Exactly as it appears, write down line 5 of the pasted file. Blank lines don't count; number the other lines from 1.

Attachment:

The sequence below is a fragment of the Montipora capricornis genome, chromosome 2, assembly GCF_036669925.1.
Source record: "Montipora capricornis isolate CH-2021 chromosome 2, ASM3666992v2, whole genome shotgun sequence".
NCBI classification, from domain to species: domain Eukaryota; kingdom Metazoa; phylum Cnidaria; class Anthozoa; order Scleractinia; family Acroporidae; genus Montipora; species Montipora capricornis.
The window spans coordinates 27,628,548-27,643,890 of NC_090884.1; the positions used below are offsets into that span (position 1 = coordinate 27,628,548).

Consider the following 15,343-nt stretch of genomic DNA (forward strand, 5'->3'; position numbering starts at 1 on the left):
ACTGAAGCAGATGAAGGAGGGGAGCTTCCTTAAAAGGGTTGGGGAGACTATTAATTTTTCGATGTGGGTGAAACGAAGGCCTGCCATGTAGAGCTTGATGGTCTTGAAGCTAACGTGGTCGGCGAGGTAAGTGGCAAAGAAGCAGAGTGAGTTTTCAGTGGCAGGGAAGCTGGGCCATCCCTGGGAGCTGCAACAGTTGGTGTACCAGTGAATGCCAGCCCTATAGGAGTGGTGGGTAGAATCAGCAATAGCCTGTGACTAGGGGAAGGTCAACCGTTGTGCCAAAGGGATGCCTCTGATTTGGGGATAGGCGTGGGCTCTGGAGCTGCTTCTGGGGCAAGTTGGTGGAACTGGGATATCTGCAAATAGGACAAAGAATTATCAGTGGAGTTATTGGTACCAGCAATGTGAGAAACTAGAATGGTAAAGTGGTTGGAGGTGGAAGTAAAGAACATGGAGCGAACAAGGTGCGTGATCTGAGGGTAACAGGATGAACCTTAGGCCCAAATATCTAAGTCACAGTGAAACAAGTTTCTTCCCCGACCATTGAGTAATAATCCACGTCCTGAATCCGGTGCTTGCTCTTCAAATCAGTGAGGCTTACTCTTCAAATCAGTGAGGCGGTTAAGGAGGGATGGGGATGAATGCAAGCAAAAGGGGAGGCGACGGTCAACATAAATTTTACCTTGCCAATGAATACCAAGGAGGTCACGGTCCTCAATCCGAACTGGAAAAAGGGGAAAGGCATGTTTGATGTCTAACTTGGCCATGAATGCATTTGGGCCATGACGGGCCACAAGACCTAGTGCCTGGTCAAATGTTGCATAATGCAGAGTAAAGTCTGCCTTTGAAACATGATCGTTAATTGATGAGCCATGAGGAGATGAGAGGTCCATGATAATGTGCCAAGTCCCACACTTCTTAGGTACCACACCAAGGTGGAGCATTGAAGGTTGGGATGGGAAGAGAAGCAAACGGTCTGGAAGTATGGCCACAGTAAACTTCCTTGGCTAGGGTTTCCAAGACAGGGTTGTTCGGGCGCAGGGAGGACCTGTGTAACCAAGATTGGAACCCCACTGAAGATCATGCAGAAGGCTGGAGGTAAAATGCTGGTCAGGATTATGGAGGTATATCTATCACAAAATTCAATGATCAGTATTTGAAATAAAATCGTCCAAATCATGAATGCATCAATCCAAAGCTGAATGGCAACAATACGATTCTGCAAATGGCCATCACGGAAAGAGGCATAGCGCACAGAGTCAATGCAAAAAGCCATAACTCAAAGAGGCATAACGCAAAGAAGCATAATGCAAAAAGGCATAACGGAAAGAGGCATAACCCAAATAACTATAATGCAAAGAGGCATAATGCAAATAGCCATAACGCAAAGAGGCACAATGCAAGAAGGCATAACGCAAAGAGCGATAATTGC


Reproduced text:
Consider the following 15,343-nt stretch of genomic DNA (forward strand, 5'->3'; position numbering starts at 1 on the left):